The character, Thyrsis, was a shepherd in Virgil's Seventh Eclogue, who lost a singing match against Corydon. The implication that Clough was a loser is hardly fair, given that he is thought by many to have been one of the greatest Nineteenth Century poets.
Arnold's decision to imitate a Latin pastoral is ironic in that Clough was best known for The Bothie, subtitled 'a long-vacation pastoral': a thoroughly modern poem which broke all the rules of classical pastoral poetry.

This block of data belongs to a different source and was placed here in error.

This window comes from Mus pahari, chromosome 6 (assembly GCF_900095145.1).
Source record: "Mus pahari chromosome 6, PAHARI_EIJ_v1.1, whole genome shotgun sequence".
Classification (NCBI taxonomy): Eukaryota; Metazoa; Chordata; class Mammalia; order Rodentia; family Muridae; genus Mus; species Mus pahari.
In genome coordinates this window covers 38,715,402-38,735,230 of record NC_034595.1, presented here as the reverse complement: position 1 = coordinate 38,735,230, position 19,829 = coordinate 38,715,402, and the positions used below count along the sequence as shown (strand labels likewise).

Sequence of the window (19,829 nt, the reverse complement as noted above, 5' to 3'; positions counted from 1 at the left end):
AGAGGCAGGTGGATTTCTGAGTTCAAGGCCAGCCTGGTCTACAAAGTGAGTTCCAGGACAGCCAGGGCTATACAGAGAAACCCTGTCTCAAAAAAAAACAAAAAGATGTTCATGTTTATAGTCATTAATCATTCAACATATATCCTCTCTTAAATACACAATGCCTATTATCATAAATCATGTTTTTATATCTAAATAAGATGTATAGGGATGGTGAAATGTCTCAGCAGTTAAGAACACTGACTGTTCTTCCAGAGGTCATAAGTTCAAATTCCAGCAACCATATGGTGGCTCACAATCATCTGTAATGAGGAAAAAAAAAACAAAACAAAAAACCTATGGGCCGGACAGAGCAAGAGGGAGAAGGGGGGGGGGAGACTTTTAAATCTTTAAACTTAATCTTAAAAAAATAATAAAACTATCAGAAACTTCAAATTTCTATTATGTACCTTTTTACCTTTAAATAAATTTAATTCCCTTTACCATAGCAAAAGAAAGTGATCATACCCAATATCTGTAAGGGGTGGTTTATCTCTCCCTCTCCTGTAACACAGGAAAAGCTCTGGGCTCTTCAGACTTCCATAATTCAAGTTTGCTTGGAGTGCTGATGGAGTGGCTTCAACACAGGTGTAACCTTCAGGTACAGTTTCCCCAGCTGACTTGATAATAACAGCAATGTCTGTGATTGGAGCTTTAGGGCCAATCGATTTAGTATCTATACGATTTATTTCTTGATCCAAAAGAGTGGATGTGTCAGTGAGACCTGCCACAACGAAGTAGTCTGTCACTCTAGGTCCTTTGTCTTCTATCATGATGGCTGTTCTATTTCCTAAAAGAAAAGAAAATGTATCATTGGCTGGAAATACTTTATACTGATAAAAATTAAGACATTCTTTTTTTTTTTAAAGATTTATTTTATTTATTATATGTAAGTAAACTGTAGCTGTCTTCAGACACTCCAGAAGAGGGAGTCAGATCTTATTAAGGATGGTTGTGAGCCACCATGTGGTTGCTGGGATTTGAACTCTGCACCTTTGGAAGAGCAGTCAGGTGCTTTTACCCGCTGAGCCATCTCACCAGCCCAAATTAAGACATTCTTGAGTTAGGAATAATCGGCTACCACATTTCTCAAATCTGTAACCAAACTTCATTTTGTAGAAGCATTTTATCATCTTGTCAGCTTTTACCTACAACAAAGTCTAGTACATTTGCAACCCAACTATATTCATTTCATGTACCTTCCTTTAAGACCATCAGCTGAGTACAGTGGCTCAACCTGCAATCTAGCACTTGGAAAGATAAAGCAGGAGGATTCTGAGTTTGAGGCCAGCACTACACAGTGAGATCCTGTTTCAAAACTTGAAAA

Arnold's poem is remembered above all for its lines describing the view of Oxford from Boars Hill: "And that sweet city with her dreaming spires,/ She needs not June for beauty's heightening". Portions of it also appear in An Oxford Elegy by Ralph Vaughan Williams.